In a wide-ranging interview, Porter talks about the making of his new album, the state of jazz in 2020, his feelings about the word ‘urban’, his acclaimed podcast, why labels shouldn’t overlook older artists and also how his new songs have given him strength in the aftermath of losing his brother to the coronavirus.
“The music that I just made is helping me heal,” Porter told Music Week. “I didn’t know it would be a balm for this pain, but it is.”
All Rise is due to finally arrive on August 28 via Decca/Blue Note, having been pushed back from its original April release owing to the coronavirus pandemic.
Here in an unread portion of our cover feature, Decca co-MD Laura Monks takes us further inside Porter’s return…
What was your impression of All Rise the first time you heard it?
“I remember travelling to Paris to listen to the first demos of this album with Gregory and producer Troy Miller. Gregory has an iconic voice so I knew I would love the album, and have always enjoyed walking into rooms to a chorus of, ‘Hey Laura!’, but was more than excited by the range of the songs and the heart and soul Gregory had clearly poured into them. This album has plenty of classic soulful ballads which sit happily alongside its lead single and official banger Revival – all with the trademark sense of uplifting optimism and hope. Troy has added an energy to these tracks in particular that give them a contemporary edge.”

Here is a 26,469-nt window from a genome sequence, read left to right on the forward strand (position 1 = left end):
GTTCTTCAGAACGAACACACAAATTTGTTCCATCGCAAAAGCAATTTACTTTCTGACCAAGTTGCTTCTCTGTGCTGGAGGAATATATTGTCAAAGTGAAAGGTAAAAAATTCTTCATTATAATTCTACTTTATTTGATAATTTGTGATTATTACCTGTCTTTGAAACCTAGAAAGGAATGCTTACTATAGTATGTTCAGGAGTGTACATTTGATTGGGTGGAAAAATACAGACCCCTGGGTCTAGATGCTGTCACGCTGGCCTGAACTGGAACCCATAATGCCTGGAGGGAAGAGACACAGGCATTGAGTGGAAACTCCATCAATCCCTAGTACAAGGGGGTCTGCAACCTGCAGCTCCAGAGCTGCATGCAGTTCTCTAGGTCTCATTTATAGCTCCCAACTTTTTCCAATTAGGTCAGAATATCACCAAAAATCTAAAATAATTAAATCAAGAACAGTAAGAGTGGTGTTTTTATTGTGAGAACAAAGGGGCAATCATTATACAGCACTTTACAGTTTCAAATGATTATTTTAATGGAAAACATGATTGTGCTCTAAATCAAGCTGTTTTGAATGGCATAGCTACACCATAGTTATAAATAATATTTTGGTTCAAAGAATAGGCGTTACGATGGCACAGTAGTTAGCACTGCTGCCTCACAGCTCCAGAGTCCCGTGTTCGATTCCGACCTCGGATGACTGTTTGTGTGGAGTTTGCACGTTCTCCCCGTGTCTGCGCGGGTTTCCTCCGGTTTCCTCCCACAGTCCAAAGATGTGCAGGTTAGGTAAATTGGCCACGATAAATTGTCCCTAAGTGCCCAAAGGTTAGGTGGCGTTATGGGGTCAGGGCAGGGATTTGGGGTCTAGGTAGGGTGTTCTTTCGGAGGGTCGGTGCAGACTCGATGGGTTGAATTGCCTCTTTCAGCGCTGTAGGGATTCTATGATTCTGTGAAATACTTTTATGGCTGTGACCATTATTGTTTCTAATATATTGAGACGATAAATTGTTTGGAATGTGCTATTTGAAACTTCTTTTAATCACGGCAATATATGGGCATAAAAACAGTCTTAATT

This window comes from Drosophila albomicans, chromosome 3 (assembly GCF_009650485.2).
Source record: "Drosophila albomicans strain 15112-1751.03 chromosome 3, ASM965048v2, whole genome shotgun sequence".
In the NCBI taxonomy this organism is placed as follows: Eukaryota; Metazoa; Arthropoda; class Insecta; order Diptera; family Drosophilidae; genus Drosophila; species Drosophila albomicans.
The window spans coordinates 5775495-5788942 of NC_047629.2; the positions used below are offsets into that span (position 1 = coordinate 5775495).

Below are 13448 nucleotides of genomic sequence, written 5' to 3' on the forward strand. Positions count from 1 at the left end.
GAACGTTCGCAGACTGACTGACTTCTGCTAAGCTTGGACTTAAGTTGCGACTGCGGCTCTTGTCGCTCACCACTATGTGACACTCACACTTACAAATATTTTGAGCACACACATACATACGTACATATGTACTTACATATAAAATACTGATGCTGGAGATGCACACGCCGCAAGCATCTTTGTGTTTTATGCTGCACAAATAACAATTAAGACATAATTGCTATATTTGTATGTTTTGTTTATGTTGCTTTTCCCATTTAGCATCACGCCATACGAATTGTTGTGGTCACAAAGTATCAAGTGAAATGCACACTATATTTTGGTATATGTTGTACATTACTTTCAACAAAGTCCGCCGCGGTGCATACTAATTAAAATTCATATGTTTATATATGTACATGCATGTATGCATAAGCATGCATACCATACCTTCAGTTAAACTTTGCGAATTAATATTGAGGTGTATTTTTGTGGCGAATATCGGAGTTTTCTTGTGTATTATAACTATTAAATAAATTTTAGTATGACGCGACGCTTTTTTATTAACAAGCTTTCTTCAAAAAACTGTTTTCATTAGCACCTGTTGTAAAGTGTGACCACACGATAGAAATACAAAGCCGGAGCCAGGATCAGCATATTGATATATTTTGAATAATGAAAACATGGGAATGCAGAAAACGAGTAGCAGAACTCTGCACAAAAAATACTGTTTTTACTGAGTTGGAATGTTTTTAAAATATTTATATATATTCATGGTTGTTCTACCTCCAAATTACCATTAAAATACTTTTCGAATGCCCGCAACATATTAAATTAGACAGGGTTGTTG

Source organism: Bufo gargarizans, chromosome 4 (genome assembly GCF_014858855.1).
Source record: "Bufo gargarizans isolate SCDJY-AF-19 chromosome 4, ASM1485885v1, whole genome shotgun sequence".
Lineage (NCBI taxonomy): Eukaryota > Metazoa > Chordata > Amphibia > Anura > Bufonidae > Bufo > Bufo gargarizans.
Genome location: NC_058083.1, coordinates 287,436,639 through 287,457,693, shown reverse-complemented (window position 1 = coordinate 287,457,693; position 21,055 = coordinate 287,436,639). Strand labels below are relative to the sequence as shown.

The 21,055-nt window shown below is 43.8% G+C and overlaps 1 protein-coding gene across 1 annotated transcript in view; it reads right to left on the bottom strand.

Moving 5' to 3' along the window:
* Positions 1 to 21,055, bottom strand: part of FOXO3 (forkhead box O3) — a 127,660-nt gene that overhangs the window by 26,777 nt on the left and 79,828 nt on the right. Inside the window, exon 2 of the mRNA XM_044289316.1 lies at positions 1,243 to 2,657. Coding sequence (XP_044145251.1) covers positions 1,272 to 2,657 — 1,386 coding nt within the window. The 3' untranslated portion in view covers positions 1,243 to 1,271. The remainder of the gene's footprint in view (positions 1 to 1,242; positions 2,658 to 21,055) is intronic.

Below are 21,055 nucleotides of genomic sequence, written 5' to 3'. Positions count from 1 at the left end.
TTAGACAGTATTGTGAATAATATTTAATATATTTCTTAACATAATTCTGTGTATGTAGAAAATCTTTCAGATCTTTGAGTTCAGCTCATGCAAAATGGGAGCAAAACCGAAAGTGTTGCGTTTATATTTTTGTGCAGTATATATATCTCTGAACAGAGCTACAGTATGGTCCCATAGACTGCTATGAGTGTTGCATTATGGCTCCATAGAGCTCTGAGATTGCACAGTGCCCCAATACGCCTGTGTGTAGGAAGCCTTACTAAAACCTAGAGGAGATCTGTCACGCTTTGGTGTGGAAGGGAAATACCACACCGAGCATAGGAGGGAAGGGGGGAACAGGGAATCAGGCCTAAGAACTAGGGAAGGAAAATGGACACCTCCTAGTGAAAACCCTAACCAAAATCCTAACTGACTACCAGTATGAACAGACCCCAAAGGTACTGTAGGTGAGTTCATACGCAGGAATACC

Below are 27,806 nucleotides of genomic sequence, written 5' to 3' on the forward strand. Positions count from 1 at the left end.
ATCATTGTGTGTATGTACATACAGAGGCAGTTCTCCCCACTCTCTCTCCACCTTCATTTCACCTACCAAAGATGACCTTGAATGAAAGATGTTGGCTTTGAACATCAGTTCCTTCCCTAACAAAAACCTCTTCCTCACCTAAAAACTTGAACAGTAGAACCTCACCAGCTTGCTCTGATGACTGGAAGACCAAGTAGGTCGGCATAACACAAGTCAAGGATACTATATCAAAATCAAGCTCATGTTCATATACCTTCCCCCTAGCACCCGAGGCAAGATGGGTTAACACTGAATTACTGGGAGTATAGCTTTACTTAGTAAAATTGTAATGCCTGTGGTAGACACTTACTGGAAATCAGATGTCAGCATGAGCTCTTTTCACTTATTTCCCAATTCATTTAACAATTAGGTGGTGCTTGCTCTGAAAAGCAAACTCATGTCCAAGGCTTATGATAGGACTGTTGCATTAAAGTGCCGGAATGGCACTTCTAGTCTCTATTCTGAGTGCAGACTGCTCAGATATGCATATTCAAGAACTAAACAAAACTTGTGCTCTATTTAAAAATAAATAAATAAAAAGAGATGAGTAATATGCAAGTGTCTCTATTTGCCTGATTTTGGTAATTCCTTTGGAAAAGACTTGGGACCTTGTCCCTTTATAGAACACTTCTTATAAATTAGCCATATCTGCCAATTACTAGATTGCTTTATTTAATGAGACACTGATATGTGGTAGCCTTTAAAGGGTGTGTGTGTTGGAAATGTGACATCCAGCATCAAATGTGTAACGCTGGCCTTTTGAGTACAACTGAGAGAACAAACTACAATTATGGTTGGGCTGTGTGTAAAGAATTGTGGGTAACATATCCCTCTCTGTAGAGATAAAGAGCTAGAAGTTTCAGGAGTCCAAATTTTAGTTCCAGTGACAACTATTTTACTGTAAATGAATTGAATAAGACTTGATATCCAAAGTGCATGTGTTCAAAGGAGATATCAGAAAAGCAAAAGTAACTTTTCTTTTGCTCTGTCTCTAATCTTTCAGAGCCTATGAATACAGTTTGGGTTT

Release date and live shows aside, what tangible impact did the coronavirus pandemic have on the other campaign plans?
“To be honest the best part of working on Gregory Porter’s albums is spending time with the man himself! We had hoped to have plenty of time with Gregory here in person for fan meet and greets, small shows and further face-to-face recording of Gregory’s podcast The Hang with some of his UK-based friends. Gregory has a magnetism about him and exudes positivity. He has a way of making people feel uplifted after they have met him – you can try and replace that with Zoom but it’s not exactly the same.”
Do you think the album's themes of identity and race will resonate with audiences even more now in light of recent months?
“Gregory has spent his whole life writing songs, expressing his views and campaigning through his music. I very much hope people’s ears will now open to hearing what Gregory has to say. Gregory is a passionate advocate for Black Lives Matter and we will be supporting every action he will make as an artist to impact real and positive change.”
What support has his new music seen in the UK so far across radio, media and DSPs?
“We’ve had a really positive response to the first few songs and have seen a spread of support across all DSPs. The video to Revival is a must see and really helped us kick off in style. BBC Radio 2 have always been huge supporters of Gregory’s so we are happy to see that connection remain and are looking at a spread of key TVs and promo opportunity.”
Subscribers can read the full Gregory Porter cover feature here.
Photo: Paul Harries